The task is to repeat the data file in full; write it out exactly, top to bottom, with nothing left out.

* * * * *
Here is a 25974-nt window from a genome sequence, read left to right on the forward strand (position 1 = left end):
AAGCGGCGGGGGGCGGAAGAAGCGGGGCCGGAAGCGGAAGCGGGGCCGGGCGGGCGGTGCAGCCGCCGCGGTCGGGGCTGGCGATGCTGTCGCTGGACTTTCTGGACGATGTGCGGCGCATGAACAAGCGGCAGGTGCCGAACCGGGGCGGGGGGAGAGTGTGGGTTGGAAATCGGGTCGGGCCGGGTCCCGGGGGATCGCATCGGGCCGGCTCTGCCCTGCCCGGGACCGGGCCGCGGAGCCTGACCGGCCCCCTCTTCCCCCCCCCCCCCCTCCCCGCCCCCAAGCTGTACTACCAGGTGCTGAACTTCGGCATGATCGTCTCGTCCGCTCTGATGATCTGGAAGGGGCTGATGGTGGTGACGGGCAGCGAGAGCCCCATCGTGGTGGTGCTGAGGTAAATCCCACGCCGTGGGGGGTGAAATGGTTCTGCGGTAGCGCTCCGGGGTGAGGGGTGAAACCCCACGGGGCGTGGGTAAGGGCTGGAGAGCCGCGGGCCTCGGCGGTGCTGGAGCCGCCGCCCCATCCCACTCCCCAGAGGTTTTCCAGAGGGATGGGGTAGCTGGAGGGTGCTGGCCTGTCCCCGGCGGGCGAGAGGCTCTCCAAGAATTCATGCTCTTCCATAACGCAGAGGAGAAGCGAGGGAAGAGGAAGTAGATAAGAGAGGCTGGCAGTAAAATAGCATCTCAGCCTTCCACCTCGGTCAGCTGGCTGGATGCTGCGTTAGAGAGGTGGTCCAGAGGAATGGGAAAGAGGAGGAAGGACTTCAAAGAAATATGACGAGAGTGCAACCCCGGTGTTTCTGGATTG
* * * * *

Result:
Here is a 25974-nt window from a genome sequence, read left to right on the forward strand (position 1 = left end):
AAGCGGCGGGGGGCGGAAGAAGCGGGGCCGGAAGCGGAAGCGGGGCCGGGCGGGCGGTGCAGCCGCCGCGGTCGGGGCTGGCGATGCTGTCGCTGGACTTTCTGGACGATGTGCGGCGCATGAACAAGCGGCAGGTGCCGAACCGGGGCGGGGGGAGAGTGTGGGTTGGAAATCGGGTCGGGCCGGGTCCCGGGGGATCGCATCGGGCCGGCTCTGCCCTGCCCGGGACCGGGCCGCGGAGCCTGACCGGCCCCCTCTTCCCCCCCCCCCCCCTCCCCGCCCCCAAGCTGTACTACCAGGTGCTGAACTTCGGCATGATCGTCTCGTCCGCTCTGATGATCTGGAAGGGGCTGATGGTGGTGACGGGCAGCGAGAGCCCCATCGTGGTGGTGCTGAGGTAAATCCCACGCCGTGGGGGGTGAAATGGTTCTGCGGTAGCGCTCCGGGGTGAGGGGTGAAACCCCACGGGGCGTGGGTAAGGGCTGGAGAGCCGCGGGCCTCGGCGGTGCTGGAGCCGCCGCCCCATCCCACTCCCCAGAGGTTTTCCAGAGGGATGGGGTAGCTGGAGGGTGCTGGCCTGTCCCCGGCGGGCGAGAGGCTCTCCAAGAATTCATGCTCTTCCATAACGCAGAGGAGAAGCGAGGGAAGAGGAAGTAGATAAGAGAGGCTGGCAGTAAAATAGCATCTCAGCCTTCCACCTCGGTCAGCTGGCTGGATGCTGCGTTAGAGAGGTGGTCCAGAGGAATGGGAAAGAGGAGGAAGGACTTCAAAGAAATATGACGAGAGTGCAACCCCGGTGTTTCTGGATTG